Military, Services

A Hospital For Rotor Blades

By Story and Photos by Ernie Stephens | June 1, 2006
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Around the world, Composite Technology provides the edge to keep these vital structures cutting through the air.

We hang then, we balance them and we trim them. We inspect them, we tap on them, and we turn them with mighty engines. They hunt, they feather, they lead and they lag. And even though we try our best to protect them, they sometimes get banged up, bent up and shot up. They are rotor blades. But when they are damaged, they don't necessarily have to be taken to the trash dumpster. Once in awhile, they can actually be fixed.

In the middle of an industrial park in Grand Prairie, Texas, sits a rotor blade hospital of sorts. It is Composite Technology, Inc., a newly acquired subsidiary of Sikorsky and one of only a few companies that can repair rotor blades.


While in Dallas for Heli-Expo 2006, I drove 12 mi. west to visit CTI, and to see for myself how something as precisely made as a rotor blade can be fixed.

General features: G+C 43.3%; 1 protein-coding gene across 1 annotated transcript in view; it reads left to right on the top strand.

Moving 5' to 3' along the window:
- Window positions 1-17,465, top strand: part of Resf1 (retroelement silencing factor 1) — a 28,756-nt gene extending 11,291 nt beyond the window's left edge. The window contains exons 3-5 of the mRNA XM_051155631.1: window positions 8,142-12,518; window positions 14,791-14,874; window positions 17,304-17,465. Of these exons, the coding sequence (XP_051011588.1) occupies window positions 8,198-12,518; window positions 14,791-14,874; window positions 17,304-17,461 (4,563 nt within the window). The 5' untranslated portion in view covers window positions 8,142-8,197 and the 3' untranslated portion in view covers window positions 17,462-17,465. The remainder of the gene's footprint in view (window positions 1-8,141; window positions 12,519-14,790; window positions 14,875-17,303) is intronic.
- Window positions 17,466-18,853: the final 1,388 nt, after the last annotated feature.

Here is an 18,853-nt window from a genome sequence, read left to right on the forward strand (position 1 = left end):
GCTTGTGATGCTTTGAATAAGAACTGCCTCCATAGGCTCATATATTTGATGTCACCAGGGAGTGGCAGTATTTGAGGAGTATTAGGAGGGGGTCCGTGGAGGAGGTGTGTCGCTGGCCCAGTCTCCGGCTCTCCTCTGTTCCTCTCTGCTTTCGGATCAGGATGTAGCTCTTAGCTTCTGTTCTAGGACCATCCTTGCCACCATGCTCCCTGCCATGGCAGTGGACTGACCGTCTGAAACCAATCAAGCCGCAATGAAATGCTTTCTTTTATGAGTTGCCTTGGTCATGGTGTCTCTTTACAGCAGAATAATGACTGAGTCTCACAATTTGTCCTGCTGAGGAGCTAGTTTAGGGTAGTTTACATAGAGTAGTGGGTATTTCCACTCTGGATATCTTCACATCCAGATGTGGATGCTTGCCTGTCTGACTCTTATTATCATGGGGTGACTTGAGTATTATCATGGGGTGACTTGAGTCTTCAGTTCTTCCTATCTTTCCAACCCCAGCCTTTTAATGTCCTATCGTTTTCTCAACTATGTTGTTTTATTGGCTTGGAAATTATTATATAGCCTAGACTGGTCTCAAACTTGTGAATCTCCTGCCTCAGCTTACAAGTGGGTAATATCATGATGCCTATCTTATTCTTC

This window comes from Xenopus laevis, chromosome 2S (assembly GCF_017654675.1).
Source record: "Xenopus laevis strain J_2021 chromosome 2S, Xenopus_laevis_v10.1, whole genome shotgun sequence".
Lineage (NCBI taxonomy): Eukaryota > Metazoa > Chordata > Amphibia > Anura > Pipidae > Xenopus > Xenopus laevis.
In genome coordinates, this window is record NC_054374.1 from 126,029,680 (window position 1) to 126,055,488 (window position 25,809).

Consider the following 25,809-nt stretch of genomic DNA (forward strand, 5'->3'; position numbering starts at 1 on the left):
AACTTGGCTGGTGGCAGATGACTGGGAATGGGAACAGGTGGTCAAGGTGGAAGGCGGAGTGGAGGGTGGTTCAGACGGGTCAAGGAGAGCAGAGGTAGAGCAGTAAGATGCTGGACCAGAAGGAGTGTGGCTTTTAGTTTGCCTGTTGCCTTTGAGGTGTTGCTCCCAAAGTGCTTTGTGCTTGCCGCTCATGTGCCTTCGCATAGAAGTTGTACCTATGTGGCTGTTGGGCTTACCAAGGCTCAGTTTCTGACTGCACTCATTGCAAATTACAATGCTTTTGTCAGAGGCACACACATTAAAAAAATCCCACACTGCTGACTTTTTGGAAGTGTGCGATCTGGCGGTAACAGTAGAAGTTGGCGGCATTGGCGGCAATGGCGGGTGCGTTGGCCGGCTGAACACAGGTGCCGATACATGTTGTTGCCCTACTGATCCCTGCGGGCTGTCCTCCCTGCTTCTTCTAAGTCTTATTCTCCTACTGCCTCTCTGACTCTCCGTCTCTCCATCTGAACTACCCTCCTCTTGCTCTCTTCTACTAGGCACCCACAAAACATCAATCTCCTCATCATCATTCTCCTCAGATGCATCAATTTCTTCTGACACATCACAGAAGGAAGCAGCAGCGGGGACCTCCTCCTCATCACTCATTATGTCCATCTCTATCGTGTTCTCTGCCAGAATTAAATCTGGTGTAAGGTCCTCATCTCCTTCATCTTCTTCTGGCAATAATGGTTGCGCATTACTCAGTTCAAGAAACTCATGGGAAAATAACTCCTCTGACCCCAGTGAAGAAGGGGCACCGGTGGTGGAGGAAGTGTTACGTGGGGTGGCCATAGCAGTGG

Upon my arrival, I was introduced to Terry Reininger, the senior director of program development. He would be my tour guide. Tall, trim and sporting a friendly air of confidence, Reininger did not have to tell me that he was a retired military officer. It was written all over him.

The first stop on my tour was the first stop for incoming blades: the loading dock. Reininger explained that the wooden crates all around me contained main- and tail-rotor blades from all over the world, some from original equipment manufacturers and some from consumers.

Once the crates are opened, the blades are removed and placed on a rack for initial appraisal. An inspector will check the tag on the blade to see why it was sent. Some have suffered damage from minor accidents, such as being dropped or bumped into something, while others have delaminated--a condition in which the thin, protective covering begins to separate from the blade. A few incoming blades are brand new, and have been sent by the manufacturer for modification prior to sale. Still others are in for overhaul.

Reininger explained that some inspections include tapping on the blade with a very small hammer to see if it "sings" (that's good) or thuds (that's bad), while other inspections are performed using ultrasound--a process that shoots high-energy sound waves through material, using their echoes to identify damaged areas. X-ray machines are commonly used, too.